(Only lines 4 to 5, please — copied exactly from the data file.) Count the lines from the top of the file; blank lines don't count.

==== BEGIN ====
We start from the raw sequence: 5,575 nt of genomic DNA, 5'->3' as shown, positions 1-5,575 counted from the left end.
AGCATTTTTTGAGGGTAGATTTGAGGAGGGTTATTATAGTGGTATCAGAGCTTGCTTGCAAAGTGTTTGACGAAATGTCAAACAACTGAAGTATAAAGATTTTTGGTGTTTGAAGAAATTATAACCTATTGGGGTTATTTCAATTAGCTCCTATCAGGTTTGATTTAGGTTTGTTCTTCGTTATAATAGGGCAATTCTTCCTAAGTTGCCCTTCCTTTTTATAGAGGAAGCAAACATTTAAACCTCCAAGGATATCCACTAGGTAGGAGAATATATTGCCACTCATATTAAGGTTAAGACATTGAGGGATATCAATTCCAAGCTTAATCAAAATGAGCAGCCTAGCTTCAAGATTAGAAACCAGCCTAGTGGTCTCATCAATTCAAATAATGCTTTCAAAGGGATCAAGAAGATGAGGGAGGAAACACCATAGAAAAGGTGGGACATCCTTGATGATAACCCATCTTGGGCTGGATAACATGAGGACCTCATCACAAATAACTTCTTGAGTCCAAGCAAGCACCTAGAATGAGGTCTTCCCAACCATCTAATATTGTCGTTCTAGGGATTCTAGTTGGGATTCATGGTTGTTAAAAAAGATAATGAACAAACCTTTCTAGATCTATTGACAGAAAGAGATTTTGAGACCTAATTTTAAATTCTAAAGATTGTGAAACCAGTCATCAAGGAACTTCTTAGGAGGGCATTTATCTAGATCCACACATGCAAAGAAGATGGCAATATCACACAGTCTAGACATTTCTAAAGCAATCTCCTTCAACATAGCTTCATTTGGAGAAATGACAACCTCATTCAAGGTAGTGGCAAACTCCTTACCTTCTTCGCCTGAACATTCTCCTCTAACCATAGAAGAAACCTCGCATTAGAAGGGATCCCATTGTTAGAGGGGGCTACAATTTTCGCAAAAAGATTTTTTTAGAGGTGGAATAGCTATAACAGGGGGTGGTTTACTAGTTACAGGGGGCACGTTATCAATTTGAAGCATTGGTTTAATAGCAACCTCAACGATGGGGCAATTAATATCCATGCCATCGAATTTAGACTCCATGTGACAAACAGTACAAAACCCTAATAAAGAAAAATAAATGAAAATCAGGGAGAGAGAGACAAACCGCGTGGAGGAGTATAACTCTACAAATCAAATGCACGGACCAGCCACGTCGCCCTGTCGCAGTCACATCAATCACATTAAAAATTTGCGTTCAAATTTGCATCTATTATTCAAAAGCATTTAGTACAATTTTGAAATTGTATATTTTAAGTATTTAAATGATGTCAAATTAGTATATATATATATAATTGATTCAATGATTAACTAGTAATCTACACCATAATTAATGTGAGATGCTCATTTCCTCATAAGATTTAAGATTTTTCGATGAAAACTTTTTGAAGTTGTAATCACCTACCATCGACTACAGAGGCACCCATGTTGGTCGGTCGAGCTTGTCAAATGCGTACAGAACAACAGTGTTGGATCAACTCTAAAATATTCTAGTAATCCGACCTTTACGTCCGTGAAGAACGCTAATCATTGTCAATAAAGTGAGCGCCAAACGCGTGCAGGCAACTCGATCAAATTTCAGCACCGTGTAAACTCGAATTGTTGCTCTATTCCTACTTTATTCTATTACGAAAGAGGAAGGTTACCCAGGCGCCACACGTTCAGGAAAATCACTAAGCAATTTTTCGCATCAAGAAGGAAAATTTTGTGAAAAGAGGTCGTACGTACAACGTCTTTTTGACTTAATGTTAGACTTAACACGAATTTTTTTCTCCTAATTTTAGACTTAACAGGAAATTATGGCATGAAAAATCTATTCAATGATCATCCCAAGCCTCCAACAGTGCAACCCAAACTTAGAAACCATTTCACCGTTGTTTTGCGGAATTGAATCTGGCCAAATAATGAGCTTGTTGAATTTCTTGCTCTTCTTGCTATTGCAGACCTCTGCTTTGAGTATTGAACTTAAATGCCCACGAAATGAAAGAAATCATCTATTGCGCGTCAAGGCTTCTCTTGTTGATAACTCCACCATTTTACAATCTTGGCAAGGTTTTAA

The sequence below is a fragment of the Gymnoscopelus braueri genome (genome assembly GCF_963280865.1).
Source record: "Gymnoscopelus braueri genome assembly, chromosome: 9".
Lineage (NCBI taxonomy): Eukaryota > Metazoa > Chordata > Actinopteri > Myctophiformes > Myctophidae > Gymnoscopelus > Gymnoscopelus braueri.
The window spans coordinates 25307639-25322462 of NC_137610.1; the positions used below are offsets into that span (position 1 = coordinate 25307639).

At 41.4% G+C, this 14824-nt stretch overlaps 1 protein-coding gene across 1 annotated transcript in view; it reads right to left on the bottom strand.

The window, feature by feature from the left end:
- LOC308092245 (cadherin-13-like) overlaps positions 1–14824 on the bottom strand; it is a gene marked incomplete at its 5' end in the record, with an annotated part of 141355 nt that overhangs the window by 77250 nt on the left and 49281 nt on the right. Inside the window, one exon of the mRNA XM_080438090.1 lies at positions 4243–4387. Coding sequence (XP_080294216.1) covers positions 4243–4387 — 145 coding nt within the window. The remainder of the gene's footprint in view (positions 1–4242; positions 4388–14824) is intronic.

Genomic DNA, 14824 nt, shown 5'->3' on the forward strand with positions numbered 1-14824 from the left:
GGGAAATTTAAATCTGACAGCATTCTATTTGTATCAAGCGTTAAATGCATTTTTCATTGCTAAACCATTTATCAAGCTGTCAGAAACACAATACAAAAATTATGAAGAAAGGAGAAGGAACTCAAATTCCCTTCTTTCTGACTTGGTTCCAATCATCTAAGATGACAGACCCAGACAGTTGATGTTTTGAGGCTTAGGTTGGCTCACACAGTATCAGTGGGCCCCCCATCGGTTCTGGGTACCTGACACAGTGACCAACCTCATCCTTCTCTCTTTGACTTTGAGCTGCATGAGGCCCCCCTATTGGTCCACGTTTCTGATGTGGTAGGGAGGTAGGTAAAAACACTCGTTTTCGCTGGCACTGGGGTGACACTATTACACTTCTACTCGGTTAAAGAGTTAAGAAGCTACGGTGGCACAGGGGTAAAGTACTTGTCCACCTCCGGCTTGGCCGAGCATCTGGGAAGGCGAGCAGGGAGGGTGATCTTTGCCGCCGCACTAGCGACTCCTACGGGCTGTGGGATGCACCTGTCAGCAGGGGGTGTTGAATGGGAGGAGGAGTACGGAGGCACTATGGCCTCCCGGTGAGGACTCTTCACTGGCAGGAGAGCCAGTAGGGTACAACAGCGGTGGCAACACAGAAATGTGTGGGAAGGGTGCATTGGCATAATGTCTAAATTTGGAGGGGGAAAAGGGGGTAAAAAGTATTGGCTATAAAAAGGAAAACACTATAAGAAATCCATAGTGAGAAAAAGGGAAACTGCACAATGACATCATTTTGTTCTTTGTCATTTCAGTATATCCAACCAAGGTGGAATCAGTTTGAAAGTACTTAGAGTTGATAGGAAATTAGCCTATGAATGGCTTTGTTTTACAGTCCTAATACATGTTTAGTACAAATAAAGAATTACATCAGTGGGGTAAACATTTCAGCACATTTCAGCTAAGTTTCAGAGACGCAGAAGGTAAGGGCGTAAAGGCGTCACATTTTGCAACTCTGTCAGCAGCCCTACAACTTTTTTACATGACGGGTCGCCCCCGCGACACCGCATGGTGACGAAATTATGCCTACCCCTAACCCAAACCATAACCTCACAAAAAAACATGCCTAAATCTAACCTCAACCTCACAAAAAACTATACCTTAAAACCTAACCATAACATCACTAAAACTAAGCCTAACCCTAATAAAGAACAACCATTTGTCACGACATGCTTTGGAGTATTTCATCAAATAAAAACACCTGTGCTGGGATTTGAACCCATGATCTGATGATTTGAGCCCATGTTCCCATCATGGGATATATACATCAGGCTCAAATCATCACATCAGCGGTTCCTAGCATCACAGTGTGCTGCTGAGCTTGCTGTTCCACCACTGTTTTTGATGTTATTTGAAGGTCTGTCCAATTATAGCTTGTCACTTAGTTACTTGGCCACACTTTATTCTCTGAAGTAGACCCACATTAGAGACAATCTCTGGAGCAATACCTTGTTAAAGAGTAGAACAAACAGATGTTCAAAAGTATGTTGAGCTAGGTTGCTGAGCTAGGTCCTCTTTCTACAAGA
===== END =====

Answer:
Source record: "Gymnoscopelus braueri genome assembly, chromosome: 9".
Lineage (NCBI taxonomy): Eukaryota > Metazoa > Chordata > Actinopteri > Myctophiformes > Myctophidae > Gymnoscopelus > Gymnoscopelus braueri.